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How Much House Can I Afford?

The rule of thumb is that you can afford to pay 28% of your income toward housing. But what does that mean? And is it a good estimate for you?

If you’re wondering how much house you can afford, then you should give yourself a pat on the back. Evaluating your finances and taking steps to figure out how much your housing budget should be is a smart way to begin shopping for a home with preparation and peace of mind.

So let’s look at how much home you can afford and then discuss how much you should pay toward housing.

How Much Home Can You Afford

To estimate what size mortgage is right for you, we’ll look at it from a lender’s perspective.

The 28/36% rule. Mortgage lenders use this guideline to determine how much home you can afford. The first part means that most households can afford to spend up to 28% of their pre-tax income on a mortgage, homeowners insurance and taxes.

The second half looks at all your debt, your entire debt load, including housing expenses, should not exceed 36% of your pre-tax income. This means if you have a lot of credit card debt, school loan payments and other debts you should spend less on housing.

Down payment. If you’ve saved up a large down payment, nice work. This means you get to knock that amount off the asking price, so you won’t have to borrow as much. And that can make a more expensive home within reach.

Credit history and score. Your lenders will look closely at your history with credit and bills. Credit scores also affect which loan you qualify for, how much down payment you’ll need and your interest rate. In general, the higher your score, the more you’ll be able to afford because you’ll qualify for a better loan with lower interest.

Other Factors to Consider in Home Affordability

We know that what you can do and what you should do aren’t always the same. This also applies to buying a home — what you can afford might not be what you should pay toward housing. Here are some other considerations that could affect your home purchase.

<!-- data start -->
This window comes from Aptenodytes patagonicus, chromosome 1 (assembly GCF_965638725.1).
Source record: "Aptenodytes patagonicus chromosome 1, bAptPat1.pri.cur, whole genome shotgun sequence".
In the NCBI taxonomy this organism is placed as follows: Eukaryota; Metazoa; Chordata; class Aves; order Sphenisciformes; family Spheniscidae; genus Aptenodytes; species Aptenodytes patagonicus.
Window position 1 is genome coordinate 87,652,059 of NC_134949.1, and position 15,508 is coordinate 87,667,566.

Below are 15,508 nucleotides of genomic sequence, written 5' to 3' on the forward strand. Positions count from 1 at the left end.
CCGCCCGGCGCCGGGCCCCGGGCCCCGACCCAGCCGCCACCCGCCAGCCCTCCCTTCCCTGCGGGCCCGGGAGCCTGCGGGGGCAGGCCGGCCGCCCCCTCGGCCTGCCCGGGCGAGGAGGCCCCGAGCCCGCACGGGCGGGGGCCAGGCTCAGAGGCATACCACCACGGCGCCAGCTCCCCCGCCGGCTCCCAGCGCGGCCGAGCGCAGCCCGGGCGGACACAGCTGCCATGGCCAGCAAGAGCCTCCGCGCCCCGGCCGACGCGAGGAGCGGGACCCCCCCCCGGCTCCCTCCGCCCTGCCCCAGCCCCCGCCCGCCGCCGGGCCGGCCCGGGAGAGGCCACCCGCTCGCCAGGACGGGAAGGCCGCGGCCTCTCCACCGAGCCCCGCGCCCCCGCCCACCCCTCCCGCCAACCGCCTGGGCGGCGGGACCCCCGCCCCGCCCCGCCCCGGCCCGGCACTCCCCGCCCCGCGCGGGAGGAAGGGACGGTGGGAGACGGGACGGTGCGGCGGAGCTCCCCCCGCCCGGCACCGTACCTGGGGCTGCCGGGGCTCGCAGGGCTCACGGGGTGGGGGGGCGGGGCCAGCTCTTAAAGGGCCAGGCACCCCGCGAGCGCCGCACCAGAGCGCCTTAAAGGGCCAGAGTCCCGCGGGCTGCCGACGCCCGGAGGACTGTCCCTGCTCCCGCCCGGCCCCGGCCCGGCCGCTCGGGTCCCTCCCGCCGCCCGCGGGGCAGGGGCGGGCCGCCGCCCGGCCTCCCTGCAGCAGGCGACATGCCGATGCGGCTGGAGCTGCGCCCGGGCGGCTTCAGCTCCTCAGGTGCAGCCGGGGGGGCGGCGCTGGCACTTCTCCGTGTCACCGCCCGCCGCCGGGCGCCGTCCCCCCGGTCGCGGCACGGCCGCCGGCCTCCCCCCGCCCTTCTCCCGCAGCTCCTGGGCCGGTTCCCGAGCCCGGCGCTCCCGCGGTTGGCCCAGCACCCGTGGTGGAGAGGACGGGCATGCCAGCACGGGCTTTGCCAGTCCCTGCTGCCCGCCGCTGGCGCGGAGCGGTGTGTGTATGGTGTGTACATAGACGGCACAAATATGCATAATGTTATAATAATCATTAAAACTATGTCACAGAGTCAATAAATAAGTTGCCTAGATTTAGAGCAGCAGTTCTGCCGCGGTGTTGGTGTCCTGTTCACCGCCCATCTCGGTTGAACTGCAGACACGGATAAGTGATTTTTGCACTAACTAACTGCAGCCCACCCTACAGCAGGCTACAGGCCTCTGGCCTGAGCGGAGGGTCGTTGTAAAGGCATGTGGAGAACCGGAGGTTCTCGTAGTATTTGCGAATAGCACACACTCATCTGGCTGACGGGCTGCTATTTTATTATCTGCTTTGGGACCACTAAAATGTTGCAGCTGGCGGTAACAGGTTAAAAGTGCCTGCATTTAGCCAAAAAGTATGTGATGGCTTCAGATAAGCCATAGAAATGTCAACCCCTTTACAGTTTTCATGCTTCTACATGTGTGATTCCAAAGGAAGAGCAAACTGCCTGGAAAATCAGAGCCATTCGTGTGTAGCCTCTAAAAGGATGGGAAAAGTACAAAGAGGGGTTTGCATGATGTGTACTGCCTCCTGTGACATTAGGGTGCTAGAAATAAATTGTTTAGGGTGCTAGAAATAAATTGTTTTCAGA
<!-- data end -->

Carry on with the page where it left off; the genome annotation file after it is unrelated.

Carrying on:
Location. Where you live can affect how much home you can afford. If you happen to be in an area with a high cost of living and high property taxes, then you’ll have more monthly expenses, so your budget for housing will shrink.

Your debt plans. While lenders will look at your debt, they don’t look at how you plan on paying it. If you’re aggressive with debt and like to pay large amounts to get rid of it quickly, you’ll want to leave some flexibility in your budget for emergencies and unplanned expenses.

Your lifestyle. People who make their home the center of their lives can probably afford to funnel a little more money into their home purchase. On the other hand, people who enjoy travel, entertainment and dining out would benefit from spending less on housing.

Your other goals. Your future dreams can easily affect how much you can afford to spend on housing today so you can achieve those goals in the future. Be sure to include long-term planning as you develop your budget.

When you’ve found the right price range you can finally begin home shopping! Enjoy the experience and have confidence that your planning and homework will help you will find the perfect home for your budget and your lifestyle.

When you find your new home, contact your American Family Insurance agent (Opens in a new tab)to get the ball rolling on your homeowners insurance. Your mortgage lender will typically want to confirm that you’ve made arrangements for insurance before your loan is finalized.

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